Tree School Online helps woodland owners during COVID-19

Trees in the forest. Photo by Lynn Ketchum.

More than 79,000 family forest owners in Oregon manage 3.6 million acres of private forestland, providing substantial economic, social and ecological value. Surveys show that landowner goals are diverse, as are the challenges they face in their forest stewardship.

The annual Oregon State University Extension Service Tree School is an important opportunity for landowners to gain knowledge and skills or find assistance. But COVID-19 forced cancellation of all three in-person Tree Schools in 2020.

After cancellation, the Tree School events were provided online in a series of 35 webinars hosted by OSU Extension in Clackamas County in collaboration with the Oregon Forest Resources Institute and the Oregon Partnership for Forestry Education. The classes provided comprehensive coverage of major subjects to support successful forestland stewardship to meet diverse landowner objectives. Topics were developed based on needs assessment surveys, focus groups and conversations and included reforestation, thinning, forest health, wildfire, safety and more.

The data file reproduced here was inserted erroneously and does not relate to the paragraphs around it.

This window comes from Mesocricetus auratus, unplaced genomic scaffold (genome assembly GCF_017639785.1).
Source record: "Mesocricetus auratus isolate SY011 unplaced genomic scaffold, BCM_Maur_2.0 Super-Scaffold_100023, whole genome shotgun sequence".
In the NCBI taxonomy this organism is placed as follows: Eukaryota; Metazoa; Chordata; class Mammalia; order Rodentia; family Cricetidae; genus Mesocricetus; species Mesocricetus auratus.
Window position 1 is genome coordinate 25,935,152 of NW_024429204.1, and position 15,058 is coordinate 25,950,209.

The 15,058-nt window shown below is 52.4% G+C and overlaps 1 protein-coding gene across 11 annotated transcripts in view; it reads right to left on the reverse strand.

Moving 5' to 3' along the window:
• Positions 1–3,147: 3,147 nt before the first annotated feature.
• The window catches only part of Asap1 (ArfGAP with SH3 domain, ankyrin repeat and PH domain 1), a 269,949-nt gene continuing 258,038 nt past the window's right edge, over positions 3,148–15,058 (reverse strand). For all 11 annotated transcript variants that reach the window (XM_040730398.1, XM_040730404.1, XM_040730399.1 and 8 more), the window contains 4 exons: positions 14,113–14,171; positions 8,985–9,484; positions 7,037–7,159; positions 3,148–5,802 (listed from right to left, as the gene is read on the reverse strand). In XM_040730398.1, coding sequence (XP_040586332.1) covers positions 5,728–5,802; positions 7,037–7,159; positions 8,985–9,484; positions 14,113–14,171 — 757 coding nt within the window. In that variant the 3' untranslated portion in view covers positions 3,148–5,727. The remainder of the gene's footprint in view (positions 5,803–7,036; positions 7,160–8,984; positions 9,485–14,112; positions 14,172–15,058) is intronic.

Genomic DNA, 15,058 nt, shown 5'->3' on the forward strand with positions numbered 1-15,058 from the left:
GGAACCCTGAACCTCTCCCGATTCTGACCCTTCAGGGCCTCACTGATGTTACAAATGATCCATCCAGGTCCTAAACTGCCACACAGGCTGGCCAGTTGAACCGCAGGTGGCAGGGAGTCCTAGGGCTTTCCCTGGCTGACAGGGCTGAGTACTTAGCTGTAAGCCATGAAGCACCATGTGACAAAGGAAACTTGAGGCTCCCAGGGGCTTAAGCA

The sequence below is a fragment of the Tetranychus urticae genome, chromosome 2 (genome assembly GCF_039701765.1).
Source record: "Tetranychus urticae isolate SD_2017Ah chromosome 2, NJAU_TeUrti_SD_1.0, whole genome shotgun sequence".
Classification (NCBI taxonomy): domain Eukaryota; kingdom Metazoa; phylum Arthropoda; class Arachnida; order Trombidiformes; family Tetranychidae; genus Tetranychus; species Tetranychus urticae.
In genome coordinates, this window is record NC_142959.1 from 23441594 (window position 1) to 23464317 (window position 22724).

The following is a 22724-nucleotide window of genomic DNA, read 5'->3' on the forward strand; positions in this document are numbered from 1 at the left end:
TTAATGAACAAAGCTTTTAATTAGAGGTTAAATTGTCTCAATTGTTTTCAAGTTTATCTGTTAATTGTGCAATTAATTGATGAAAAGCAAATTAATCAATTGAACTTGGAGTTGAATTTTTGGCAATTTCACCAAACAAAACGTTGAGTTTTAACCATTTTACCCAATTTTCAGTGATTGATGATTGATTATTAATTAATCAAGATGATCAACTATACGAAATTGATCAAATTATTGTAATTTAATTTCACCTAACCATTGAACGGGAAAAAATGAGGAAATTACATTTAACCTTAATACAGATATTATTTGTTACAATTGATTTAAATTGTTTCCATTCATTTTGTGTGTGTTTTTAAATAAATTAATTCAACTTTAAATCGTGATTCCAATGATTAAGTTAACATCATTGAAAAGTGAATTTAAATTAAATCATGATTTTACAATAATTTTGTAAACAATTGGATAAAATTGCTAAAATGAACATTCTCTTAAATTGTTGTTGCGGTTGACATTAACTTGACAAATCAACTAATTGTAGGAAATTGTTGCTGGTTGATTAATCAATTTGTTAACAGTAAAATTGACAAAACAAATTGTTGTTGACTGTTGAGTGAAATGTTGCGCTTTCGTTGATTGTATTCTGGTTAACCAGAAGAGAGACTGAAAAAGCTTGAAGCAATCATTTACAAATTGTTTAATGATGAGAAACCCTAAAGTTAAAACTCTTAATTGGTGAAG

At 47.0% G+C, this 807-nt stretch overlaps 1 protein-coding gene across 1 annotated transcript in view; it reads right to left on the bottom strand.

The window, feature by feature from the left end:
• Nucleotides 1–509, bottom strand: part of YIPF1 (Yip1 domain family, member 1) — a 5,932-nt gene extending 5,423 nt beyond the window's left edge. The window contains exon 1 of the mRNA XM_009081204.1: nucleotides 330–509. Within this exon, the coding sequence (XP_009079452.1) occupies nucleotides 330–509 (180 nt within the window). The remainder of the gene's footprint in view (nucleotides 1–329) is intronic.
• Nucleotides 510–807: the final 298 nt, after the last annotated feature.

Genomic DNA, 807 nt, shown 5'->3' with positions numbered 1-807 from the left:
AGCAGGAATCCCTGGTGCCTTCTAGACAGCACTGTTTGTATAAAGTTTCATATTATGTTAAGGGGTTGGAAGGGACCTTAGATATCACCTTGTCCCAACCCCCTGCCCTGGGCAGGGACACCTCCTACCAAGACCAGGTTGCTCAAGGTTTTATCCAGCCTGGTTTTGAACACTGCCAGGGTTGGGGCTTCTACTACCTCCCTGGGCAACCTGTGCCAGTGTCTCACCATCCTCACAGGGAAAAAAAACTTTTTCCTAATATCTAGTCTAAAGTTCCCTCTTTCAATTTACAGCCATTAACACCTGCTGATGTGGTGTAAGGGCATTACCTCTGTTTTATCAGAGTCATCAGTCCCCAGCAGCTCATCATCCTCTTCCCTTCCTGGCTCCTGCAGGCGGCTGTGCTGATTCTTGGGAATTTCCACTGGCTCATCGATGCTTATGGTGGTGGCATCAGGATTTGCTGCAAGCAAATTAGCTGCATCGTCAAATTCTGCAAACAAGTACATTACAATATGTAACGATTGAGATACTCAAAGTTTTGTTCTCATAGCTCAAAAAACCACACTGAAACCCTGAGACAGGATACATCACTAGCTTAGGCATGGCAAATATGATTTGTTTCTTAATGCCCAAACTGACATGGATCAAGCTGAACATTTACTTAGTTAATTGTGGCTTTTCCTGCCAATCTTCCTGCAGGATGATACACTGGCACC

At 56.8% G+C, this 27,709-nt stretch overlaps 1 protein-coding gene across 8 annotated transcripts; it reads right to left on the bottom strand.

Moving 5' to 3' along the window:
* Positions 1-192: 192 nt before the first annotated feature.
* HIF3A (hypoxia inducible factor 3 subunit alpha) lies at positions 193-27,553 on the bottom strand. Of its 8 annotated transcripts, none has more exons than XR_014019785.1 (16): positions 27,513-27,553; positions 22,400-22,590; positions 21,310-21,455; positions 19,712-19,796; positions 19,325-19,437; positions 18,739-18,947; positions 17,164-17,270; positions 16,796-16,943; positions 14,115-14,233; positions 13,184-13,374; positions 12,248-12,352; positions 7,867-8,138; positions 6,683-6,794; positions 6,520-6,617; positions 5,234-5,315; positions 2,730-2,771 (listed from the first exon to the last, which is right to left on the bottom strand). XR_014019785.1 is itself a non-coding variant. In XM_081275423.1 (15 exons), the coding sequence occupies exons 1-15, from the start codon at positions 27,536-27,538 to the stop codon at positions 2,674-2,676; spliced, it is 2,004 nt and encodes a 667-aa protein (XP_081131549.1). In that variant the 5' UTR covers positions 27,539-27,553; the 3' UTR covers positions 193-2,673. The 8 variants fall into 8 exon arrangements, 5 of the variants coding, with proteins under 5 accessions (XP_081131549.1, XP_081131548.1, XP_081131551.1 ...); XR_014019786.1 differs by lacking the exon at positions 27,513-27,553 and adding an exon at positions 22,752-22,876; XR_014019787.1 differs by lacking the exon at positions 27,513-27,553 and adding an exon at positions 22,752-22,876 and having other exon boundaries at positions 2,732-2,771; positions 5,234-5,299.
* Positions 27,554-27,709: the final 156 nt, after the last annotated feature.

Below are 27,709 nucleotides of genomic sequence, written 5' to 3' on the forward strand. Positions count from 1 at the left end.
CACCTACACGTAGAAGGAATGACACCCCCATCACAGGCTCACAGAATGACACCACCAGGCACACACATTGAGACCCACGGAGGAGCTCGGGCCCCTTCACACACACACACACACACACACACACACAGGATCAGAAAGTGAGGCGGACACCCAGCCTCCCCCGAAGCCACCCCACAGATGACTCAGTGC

The online Tree School webinars drew more than double the number of people than in-person events in 2019. Participation included 3,046 people on live webinars, 5,796 views of recorded webinars on YouTube and 4,019 views on Facebook. Though people missed in-person networking, the online format allowed many more participants compared to typical sessions that are limited by classroom size and geography. In post-program surveys with 1,420 responding, 98% said the classes were very useful or useful, and 97% of participants indicated they would use the information they learned.

Collaborators included the Oregon Department of Forestry, Forests Forever, Inc., Oregon Small Woodlands Association, Ecotrust, Clackamas Community College and Clackamas County.

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